It used to be that for a small retail business, a cash register and a black-box credit card terminal were sufficient.   But since personal computers have emerged, nowadays most retail stores have begun to utilize a specialized PC for sales and inventory purposes.

These PC’s are accessorized with a cash drawer, bar code scanner, credit card swipe bar, check reader, receipt printer and sometimes other peripherals.

In addition to their hardware components, a POS Point of Sale terminal is running special software.  This software allows sales to be rung up, obtains credit card and check authorizations and monitors inventory.

Most setups allow the clerk to use a bar code laser scanner to read the UPC (Uniform Product Code) on items being sold or as they are added to inventory upon delivery.

Inventory functions permit adding a description, price and quantity of items as they arrive in the store.

As items sell, that quantity is automatically deducted from the in-stock inventory quantity.

There are other functions available for specific business niches.  For example, restaurant POS systems include a priner for the kitchen to send orders to be prepared as soon as the server enters them on a touch screen out front.  Tip and other functions are built in to the software.  There is POS software specific to almost every kind of business imaginable – hotels, retail, restaurant, auto mechanic, etc.

Most POS systems are able to be plugged in to the business’ high speed internet connection.  They can process credit card and check authorizations very quickly, as compared to the usual dial-up connection of an ordinary “black box” credit card terminal.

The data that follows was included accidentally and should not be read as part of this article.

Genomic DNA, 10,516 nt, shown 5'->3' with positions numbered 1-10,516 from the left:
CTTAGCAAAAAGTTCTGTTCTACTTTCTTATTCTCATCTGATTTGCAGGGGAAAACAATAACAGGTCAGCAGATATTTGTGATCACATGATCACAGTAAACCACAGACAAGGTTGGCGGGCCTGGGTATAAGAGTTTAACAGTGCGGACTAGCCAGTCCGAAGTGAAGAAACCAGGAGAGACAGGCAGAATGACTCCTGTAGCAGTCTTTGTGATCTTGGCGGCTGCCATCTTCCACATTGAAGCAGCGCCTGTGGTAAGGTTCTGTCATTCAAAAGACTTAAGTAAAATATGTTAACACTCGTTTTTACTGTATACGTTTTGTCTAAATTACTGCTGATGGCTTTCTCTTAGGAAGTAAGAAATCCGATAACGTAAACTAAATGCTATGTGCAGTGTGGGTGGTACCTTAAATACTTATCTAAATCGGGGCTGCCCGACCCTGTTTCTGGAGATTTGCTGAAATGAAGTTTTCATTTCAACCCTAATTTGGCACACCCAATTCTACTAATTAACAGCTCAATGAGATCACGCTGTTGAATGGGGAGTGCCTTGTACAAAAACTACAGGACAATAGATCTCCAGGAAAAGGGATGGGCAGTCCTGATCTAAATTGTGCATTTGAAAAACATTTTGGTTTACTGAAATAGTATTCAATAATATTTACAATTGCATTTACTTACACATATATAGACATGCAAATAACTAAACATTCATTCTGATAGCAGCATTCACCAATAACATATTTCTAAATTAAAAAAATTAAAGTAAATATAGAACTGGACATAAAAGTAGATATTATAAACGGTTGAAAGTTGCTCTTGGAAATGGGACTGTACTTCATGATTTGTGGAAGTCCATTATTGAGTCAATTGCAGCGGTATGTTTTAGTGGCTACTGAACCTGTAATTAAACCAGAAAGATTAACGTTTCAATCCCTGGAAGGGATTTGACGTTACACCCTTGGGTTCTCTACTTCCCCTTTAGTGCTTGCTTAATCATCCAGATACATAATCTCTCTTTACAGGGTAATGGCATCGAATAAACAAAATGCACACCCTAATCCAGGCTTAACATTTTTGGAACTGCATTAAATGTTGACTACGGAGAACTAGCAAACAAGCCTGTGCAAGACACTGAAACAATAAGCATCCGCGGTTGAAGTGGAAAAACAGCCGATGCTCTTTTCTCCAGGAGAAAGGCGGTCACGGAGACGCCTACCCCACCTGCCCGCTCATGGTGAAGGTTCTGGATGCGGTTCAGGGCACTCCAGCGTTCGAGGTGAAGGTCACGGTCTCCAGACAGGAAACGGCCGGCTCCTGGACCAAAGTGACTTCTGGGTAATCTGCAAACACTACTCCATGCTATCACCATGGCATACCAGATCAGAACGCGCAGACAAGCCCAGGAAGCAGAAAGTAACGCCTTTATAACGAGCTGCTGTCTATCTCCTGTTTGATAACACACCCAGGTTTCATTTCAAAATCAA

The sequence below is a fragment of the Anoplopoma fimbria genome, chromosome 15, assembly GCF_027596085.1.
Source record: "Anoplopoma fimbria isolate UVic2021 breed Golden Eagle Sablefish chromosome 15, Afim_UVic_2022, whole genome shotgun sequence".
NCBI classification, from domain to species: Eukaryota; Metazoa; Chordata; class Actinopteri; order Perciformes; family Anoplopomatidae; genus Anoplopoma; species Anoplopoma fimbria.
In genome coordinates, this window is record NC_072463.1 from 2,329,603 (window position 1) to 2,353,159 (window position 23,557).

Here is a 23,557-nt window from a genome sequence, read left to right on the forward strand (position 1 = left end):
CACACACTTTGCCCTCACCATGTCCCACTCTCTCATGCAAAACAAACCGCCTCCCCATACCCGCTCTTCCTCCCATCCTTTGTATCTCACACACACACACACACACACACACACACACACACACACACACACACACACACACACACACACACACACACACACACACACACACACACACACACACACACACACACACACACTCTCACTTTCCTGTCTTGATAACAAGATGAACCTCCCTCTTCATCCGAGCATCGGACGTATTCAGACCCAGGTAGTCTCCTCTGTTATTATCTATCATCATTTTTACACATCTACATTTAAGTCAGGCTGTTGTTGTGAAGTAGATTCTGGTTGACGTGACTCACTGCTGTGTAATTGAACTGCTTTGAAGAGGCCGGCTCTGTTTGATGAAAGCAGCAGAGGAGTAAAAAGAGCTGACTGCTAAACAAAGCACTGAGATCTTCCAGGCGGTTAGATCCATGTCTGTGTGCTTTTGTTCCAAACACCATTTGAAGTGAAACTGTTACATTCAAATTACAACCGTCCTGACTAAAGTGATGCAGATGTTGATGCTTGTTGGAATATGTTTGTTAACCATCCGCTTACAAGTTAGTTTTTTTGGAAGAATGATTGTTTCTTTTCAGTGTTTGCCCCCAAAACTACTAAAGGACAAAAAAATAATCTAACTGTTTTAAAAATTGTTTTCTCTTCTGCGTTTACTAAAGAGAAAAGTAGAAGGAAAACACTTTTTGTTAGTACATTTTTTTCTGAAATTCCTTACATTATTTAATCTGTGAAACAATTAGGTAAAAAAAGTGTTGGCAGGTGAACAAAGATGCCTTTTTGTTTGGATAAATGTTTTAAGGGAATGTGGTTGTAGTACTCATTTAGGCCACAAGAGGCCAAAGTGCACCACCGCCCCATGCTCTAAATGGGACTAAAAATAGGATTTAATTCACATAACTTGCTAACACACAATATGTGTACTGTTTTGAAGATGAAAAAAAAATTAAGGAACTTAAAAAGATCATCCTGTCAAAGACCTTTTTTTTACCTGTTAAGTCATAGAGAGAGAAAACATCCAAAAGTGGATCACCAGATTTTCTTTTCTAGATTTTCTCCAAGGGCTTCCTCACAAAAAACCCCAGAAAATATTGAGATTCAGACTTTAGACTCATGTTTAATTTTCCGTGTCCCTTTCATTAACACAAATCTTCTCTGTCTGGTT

Daily and periodic reports may be produced by the POS software, suitable for in-house accounting or to be sent to the accountant for bookkeeping.  All common accounting software is supported, such as Quickbooks and Peachtree.

If you already own a PC you can “create” a POS by purchasing the POS software and adding the peripherals you will need such as a cash drawer, credit card swiper, etc.  But I recommend against such cobbled-together systems.  It is better to have a stand-alone POS equipped with POS software.

If your business is already set up to process credit cards, you will definitely want to check with your current processor before purchase of a POS, in order to ensure that the system and software you buy will be compatible with your processor’s platform.  You must be able to “load”  your merchant account numbers into your software, and tell the software the telephone numbers and/or internet addresses it needs to access to get credit card authorizations.

Be cautious, therefore, about setting up with Quickbooks or other proprietary POS software systems.  These systems are designed to run only under that merchant processor and you will be locked in to any future processing rate increases they decide to impose.  To change from them down the road would be a huge task and they count on this, that is why their POS software is so cheap up front.  They will have you locked in as a merchant customer forever.

Your first and best information source is your merchant processor account executive.



Source by James Hussher